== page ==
Inhalation of the resulting vapors should always be avoided. However, you must know that direct skin contact with the resin is even more harmful to health than the fumes, which are also toxic. In the meantime, some casting resins are made at least partly from natural ingredients. Nevertheless, these are also toxic when they are in the liquid state. In particular, be careful with the following ingredients:
Carbolic acid / Phenol
Today, carbolic acid is used in agriculture as a weedkiller. In rare cases, it is also used as a disinfectant at low doses. If it is used in very high doses, it is considered to be a nerve or. Cellular toxin and can cause chemical burns when it comes into contact with the skin.
Epichlorohydrin / prepolymers and diglycidyl ether:
These substances are known to cause allergic reactions when they come into direct contact with the skin. Non-treatable contact eczema is also possible. The effects when these two substances are combined are still unknown. If you are exposed to very high concentrations of epichlorohydrin or diglycidyl ether over a long period of time, it is suspected that they can be carcinogenic. Escaping vapors can also cause paralysis of the respiratory tract, irritation of the mucous membranes, or delirium. If you come into contact with the toxic substances very frequently and over a long period of time, nerve damage or kidney damage is also possible.
Tip: The products available on the market differ significantly in their toxicity. Products that are generally used by do-it-yourselfers and craftsmen are less of a concern than the so-called industrial product. This often contains significantly more toxic substances, because it can be amed that they are processed in the industry in isolated rooms with an extraction mechanism. At this point it becomes clear that in favor of health protection and quality, savings should not be made at the wrong end. Because the more harmful industrial product is much cheaper than the products for do-it-yourselfers.
How do I know how safe my epoxy is??
If you have any questions about food safety or toxicity of the resin you are using, it is best to contact the manufacturer directly. As a rule, the latter makes the safety data sheets of its products available on its website. You can read exactly how the ingredients of a particular casting resin are classified here. The hazardous material label is equally informative. In case of doubt, it is often worthwhile calling the company itself or. the customer hotline to clarify further questions.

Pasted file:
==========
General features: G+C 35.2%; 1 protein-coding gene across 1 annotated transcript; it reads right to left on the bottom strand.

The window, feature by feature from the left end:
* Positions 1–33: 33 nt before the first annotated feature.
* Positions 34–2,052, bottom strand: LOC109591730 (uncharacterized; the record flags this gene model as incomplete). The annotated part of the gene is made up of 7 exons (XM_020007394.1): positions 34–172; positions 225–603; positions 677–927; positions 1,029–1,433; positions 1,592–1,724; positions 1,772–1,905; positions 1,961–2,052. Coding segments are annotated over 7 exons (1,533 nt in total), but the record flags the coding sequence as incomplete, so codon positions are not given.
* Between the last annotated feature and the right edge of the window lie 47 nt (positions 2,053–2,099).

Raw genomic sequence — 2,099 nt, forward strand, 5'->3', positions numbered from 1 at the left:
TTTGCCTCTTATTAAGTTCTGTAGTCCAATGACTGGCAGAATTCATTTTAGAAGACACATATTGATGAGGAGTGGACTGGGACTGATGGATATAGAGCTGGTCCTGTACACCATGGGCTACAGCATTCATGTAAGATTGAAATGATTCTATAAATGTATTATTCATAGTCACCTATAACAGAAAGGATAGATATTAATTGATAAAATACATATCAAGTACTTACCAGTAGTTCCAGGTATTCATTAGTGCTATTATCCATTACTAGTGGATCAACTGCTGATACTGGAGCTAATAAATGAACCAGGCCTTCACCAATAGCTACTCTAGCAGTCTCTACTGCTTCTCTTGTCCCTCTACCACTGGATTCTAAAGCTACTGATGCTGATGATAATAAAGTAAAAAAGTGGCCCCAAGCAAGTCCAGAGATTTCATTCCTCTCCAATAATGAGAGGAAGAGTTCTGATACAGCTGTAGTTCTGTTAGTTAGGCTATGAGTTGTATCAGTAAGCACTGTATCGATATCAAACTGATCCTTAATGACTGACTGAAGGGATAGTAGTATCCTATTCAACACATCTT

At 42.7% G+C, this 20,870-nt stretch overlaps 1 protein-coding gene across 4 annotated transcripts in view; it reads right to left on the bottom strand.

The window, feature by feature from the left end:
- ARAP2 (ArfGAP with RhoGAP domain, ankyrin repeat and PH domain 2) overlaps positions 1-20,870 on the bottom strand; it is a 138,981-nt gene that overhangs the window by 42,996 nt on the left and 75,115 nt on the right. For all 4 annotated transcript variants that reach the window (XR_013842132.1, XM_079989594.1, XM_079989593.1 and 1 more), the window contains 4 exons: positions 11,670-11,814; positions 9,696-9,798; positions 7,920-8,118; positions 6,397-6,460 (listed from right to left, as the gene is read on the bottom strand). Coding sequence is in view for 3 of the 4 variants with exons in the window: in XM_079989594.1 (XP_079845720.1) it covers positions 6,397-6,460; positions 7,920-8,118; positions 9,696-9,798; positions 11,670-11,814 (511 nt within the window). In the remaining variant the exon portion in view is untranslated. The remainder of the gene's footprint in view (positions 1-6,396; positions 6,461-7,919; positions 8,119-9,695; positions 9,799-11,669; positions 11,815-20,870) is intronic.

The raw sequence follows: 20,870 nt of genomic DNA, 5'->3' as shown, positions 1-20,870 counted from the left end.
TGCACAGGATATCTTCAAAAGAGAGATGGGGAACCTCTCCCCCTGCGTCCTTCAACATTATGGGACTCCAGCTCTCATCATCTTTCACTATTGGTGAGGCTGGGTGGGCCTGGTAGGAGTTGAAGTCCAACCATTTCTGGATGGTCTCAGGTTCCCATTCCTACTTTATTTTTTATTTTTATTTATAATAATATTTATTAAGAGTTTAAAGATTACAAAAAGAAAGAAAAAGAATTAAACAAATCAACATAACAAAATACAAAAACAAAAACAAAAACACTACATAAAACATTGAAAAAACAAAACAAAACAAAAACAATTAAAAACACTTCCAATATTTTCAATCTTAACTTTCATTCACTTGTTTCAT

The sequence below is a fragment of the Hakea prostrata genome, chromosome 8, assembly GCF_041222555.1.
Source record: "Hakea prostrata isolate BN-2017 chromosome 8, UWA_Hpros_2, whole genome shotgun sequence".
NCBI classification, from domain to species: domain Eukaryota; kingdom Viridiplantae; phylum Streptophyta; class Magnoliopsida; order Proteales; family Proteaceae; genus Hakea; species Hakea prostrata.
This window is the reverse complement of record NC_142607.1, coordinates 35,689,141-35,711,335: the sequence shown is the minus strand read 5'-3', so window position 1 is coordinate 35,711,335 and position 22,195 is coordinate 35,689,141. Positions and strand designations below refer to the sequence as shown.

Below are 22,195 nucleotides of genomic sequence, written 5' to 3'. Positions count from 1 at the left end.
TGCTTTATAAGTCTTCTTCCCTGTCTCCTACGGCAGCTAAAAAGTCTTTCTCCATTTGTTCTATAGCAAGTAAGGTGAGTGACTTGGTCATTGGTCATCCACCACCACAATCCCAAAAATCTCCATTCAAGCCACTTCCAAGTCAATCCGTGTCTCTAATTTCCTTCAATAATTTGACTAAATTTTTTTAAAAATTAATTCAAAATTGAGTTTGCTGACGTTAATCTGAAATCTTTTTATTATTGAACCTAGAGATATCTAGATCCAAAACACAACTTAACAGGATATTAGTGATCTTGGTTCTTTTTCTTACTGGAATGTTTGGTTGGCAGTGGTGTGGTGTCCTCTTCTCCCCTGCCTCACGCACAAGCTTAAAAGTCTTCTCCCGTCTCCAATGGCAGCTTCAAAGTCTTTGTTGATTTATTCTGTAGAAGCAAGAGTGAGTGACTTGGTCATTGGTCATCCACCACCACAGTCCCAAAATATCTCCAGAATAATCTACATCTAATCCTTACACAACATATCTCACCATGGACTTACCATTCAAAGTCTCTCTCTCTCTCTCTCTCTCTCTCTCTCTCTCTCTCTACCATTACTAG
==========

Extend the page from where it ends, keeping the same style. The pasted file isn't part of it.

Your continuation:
The ASTM standard ASTM D4236 – 94 can also be an indication, provided the epoxy resin has an appropriate label.
Safety first – tips for occupational safety
– Resin and hardener contain toxic substances even if they have not yet been mixed together. Therefore, you should always make sure that none of the substances get direct skin contact. – After mixing the two components, a chemical reaction occurs that produces toxic fumes. An important protective measure to avoid inhaling them is the use of a respirator with A2 filter. Herewith you are protected against organic vapors and gases. – To protect your hands you should use nitrile gloves. Latex gloves are not sufficient for working with epoxy resin. – Wearing safety glasses is essential to protect your eyes from possible splashes. – A respiratory mask should also be used when sanding, sawing or drilling the hardened resin afterwards. The casting resin itself is non-toxic after hardening, but further processing can produce toxic dust which, like the vapors, should absolutely not be inhaled.
Tip: When working with epoxy resin, always make sure that the room you are working in is well ventilated. For your own safety, do not dispense with appropriate protective clothing even when continuing to work on the cured workpiece.
Early treatment of skin diseases
If you notice changes on your skin shortly after working with epoxy resin, you should not wait too long to see a doctor. If possible, the first way should lead you to a qualified dermatologist. If skin reactions triggered by harmful substances in the resin are not treated, they often become chronic. Skin symptoms can also occur when epoxy resin vapors are inhaled; skin contact is not necessary for this to occur. Each person reacts differently to the substances, so do not underestimate the toxicity, even if you show no symptoms when inhaling or direct skin contact.